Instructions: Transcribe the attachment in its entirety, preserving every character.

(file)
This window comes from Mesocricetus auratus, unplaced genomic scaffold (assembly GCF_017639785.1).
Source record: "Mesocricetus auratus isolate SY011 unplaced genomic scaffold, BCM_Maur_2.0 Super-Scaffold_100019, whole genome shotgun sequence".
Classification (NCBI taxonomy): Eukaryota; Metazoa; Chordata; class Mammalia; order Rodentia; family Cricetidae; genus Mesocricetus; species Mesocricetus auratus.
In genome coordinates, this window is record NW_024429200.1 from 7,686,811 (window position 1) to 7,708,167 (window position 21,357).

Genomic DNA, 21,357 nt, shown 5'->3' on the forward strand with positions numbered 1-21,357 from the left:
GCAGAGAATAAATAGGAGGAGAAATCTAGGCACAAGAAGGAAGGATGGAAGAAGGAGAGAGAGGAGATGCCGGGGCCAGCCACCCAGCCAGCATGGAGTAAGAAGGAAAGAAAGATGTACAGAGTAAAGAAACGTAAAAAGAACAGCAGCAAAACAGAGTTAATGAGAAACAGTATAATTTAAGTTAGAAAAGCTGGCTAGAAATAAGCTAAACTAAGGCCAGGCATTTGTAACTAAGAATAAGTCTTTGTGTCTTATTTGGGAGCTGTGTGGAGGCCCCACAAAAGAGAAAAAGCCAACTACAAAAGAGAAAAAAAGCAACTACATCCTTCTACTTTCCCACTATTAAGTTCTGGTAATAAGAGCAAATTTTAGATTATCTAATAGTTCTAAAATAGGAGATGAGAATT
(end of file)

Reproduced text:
This window comes from Mesocricetus auratus, unplaced genomic scaffold (assembly GCF_017639785.1).
Source record: "Mesocricetus auratus isolate SY011 unplaced genomic scaffold, BCM_Maur_2.0 Super-Scaffold_100019, whole genome shotgun sequence".
Classification (NCBI taxonomy): Eukaryota; Metazoa; Chordata; class Mammalia; order Rodentia; family Cricetidae; genus Mesocricetus; species Mesocricetus auratus.
In genome coordinates, this window is record NW_024429200.1 from 7,686,811 (window position 1) to 7,708,167 (window position 21,357).

Genomic DNA, 21,357 nt, shown 5'->3' on the forward strand with positions numbered 1-21,357 from the left:
GCAGAGAATAAATAGGAGGAGAAATCTAGGCACAAGAAGGAAGGATGGAAGAAGGAGAGAGAGGAGATGCCGGGGCCAGCCACCCAGCCAGCATGGAGTAAGAAGGAAAGAAAGATGTACAGAGTAAAGAAACGTAAAAAGAACAGCAGCAAAACAGAGTTAATGAGAAACAGTATAATTTAAGTTAGAAAAGCTGGCTAGAAATAAGCTAAACTAAGGCCAGGCATTTGTAACTAAGAATAAGTCTTTGTGTCTTATTTGGGAGCTGTGTGGAGGCCCCACAAAAGAGAAAAAGCCAACTACAAAAGAGAAAAAAAGCAACTACATCCTTCTACTTTCCCACTATTAAGTTCTGGTAATAAGAGCAAATTTTAGATTATCTAATAGTTCTAAAATAGGAGATGAGAATT